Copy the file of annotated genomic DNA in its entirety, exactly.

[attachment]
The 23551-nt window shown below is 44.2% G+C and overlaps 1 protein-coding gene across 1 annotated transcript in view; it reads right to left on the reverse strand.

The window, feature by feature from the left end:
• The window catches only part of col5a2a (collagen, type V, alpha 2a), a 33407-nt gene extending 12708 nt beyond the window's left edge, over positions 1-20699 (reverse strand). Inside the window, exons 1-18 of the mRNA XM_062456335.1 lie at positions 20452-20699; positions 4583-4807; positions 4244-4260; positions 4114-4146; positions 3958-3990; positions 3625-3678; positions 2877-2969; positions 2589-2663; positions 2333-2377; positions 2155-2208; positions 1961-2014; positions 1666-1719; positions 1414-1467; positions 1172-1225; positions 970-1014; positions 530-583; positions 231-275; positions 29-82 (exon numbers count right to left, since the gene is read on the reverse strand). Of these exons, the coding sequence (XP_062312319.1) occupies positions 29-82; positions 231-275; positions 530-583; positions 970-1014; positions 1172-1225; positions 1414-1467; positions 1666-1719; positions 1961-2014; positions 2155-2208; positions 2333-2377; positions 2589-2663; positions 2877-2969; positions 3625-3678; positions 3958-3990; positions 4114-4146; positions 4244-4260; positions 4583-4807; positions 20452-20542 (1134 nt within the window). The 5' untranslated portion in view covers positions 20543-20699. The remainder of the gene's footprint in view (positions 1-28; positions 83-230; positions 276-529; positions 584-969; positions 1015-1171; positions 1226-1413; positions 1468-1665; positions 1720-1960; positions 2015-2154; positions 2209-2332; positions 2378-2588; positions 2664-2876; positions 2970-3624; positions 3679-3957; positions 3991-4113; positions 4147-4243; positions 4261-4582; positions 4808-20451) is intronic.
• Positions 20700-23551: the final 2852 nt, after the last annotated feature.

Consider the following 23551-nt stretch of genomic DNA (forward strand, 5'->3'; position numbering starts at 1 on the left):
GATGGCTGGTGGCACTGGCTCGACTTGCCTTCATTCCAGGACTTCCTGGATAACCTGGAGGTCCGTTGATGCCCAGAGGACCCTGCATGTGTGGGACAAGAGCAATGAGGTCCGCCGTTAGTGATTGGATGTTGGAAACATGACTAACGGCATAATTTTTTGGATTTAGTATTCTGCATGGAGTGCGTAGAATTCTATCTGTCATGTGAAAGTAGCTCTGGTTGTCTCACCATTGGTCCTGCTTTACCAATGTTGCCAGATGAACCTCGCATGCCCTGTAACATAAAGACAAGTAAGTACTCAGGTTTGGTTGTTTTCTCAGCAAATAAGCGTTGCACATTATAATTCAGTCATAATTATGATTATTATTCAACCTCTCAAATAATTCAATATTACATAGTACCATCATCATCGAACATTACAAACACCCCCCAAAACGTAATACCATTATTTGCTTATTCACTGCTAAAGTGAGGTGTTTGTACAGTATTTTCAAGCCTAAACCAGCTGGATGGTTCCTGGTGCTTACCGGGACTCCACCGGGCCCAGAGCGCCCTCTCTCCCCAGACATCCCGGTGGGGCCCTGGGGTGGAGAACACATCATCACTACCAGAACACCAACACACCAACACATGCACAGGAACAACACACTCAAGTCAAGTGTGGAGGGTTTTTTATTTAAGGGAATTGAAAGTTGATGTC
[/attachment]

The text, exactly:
The 23551-nt window shown below is 44.2% G+C and overlaps 1 protein-coding gene across 1 annotated transcript in view; it reads right to left on the reverse strand.

The window, feature by feature from the left end:
• The window catches only part of col5a2a (collagen, type V, alpha 2a), a 33407-nt gene extending 12708 nt beyond the window's left edge, over positions 1-20699 (reverse strand). Inside the window, exons 1-18 of the mRNA XM_062456335.1 lie at positions 20452-20699; positions 4583-4807; positions 4244-4260; positions 4114-4146; positions 3958-3990; positions 3625-3678; positions 2877-2969; positions 2589-2663; positions 2333-2377; positions 2155-2208; positions 1961-2014; positions 1666-1719; positions 1414-1467; positions 1172-1225; positions 970-1014; positions 530-583; positions 231-275; positions 29-82 (exon numbers count right to left, since the gene is read on the reverse strand). Of these exons, the coding sequence (XP_062312319.1) occupies positions 29-82; positions 231-275; positions 530-583; positions 970-1014; positions 1172-1225; positions 1414-1467; positions 1666-1719; positions 1961-2014; positions 2155-2208; positions 2333-2377; positions 2589-2663; positions 2877-2969; positions 3625-3678; positions 3958-3990; positions 4114-4146; positions 4244-4260; positions 4583-4807; positions 20452-20542 (1134 nt within the window). The 5' untranslated portion in view covers positions 20543-20699. The remainder of the gene's footprint in view (positions 1-28; positions 83-230; positions 276-529; positions 584-969; positions 1015-1171; positions 1226-1413; positions 1468-1665; positions 1720-1960; positions 2015-2154; positions 2209-2332; positions 2378-2588; positions 2664-2876; positions 2970-3624; positions 3679-3957; positions 3991-4113; positions 4147-4243; positions 4261-4582; positions 4808-20451) is intronic.
• Positions 20700-23551: the final 2852 nt, after the last annotated feature.

Consider the following 23551-nt stretch of genomic DNA (forward strand, 5'->3'; position numbering starts at 1 on the left):
GATGGCTGGTGGCACTGGCTCGACTTGCCTTCATTCCAGGACTTCCTGGATAACCTGGAGGTCCGTTGATGCCCAGAGGACCCTGCATGTGTGGGACAAGAGCAATGAGGTCCGCCGTTAGTGATTGGATGTTGGAAACATGACTAACGGCATAATTTTTTGGATTTAGTATTCTGCATGGAGTGCGTAGAATTCTATCTGTCATGTGAAAGTAGCTCTGGTTGTCTCACCATTGGTCCTGCTTTACCAATGTTGCCAGATGAACCTCGCATGCCCTGTAACATAAAGACAAGTAAGTACTCAGGTTTGGTTGTTTTCTCAGCAAATAAGCGTTGCACATTATAATTCAGTCATAATTATGATTATTATTCAACCTCTCAAATAATTCAATATTACATAGTACCATCATCATCGAACATTACAAACACCCCCCAAAACGTAATACCATTATTTGCTTATTCACTGCTAAAGTGAGGTGTTTGTACAGTATTTTCAAGCCTAAACCAGCTGGATGGTTCCTGGTGCTTACCGGGACTCCACCGGGCCCAGAGCGCCCTCTCTCCCCAGACATCCCGGTGGGGCCCTGGGGTGGAGAACACATCATCACTACCAGAACACCAACACACCAACACATGCACAGGAACAACACACTCAAGTCAAGTGTGGAGGGTTTTTTATTTAAGGGAATTGAAAGTTGATGTC